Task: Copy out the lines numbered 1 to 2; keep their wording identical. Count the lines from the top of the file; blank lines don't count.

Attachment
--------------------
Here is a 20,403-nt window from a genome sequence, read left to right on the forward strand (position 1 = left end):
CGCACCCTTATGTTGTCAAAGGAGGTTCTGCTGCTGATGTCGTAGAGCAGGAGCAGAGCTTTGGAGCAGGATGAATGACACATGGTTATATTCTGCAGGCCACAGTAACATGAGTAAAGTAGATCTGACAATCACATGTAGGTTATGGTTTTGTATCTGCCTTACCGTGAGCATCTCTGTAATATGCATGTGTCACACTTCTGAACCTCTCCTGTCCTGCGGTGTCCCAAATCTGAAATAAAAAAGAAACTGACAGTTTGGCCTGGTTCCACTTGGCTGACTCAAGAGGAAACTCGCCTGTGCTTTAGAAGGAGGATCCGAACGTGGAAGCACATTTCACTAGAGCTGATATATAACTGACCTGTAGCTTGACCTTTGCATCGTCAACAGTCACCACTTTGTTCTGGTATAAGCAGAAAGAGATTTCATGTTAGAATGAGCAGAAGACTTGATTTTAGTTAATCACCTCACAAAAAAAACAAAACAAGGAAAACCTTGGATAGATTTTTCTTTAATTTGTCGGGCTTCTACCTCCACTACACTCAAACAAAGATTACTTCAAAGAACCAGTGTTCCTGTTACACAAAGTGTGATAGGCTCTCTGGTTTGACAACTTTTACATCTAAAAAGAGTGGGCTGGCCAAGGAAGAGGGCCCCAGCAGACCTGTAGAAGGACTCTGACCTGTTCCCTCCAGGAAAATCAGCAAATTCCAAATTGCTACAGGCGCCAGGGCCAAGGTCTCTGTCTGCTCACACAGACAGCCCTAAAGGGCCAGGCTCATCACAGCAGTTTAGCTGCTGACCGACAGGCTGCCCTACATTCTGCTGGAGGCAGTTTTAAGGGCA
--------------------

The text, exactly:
Here is a 20,403-nt window from a genome sequence, read left to right on the forward strand (position 1 = left end):
CGCACCCTTATGTTGTCAAAGGAGGTTCTGCTGCTGATGTCGTAGAGCAGGAGCAGAGCTTTGGAGCAGGATGAATGACACATGGTTATATTCTGCAGGCCACAGTAACATGAGTAAAGTAGATCTGACAATCACATGTAGGTTATGGTTTTGTATCTGCCTTACCGTGAGCATCTCTGTAATATGCATGTGTCACACTTCTGAACCTCTCCTGTCCTGCGGTGTCCCAAATCTGAAATAAAAAAGAAACTGACAGTTTGGCCTGGTTCCACTTGGCTGACTCAAGAGGAAACTCGCCTGTGCTTTAGAAGGAGGATCCGAACGTGGAAGCACATTTCACTAGAGCTGATATATAACTGACCTGTAGCTTGACCTTTGCATCGTCAACAGTCACCACTTTGTTCTGGTATAAGCAGAAAGAGATTTCATGTTAGAATGAGCAGAAGACTTGATTTTAGTTAATCACCTCACAAAAAAAACAAAACAAGGAAAACCTTGGATAGATTTTTCTTTAATTTGTCGGGCTTCTACCTCCACTACACTCAAACAAAGATTACTTCAAAGAACCAGTGTTCCTGTTACACAAAGTGTGATAGGCTCTCTGGTTTGACAACTTTTACATCTAAAAAGAGTGGGCTGGCCAAGGAAGAGGGCCCCAGCAGACCTGTAGAAGGACTCTGACCTGTTCCCTCCAGGAAAATCAGCAAATTCCAAATTGCTACAGGCGCCAGGGCCAAGGTCTCTGTCTGCTCACACAGACAGCCCTAAAGGGCCAGGCTCATCACAGCAGTTTAGCTGCTGACCGACAGGCTGCCCTACATTCTGCTGGAGGCAGTTTTAAGGGCA